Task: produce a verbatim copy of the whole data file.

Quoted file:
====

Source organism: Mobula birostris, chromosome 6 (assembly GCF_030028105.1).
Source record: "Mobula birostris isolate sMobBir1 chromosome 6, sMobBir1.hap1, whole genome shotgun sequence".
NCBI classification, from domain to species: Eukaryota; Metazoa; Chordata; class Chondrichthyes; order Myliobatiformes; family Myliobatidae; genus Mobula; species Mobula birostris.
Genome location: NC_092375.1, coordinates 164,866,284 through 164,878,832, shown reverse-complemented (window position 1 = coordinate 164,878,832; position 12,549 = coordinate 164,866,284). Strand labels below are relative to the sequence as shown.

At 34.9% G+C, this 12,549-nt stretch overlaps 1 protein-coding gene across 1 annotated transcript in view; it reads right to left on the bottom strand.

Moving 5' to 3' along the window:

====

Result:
Source organism: Mobula birostris, chromosome 6 (assembly GCF_030028105.1).
Source record: "Mobula birostris isolate sMobBir1 chromosome 6, sMobBir1.hap1, whole genome shotgun sequence".
NCBI classification, from domain to species: Eukaryota; Metazoa; Chordata; class Chondrichthyes; order Myliobatiformes; family Myliobatidae; genus Mobula; species Mobula birostris.
Genome location: NC_092375.1, coordinates 164,866,284 through 164,878,832, shown reverse-complemented (window position 1 = coordinate 164,878,832; position 12,549 = coordinate 164,866,284). Strand labels below are relative to the sequence as shown.

At 34.9% G+C, this 12,549-nt stretch overlaps 1 protein-coding gene across 1 annotated transcript in view; it reads right to left on the bottom strand.

Moving 5' to 3' along the window: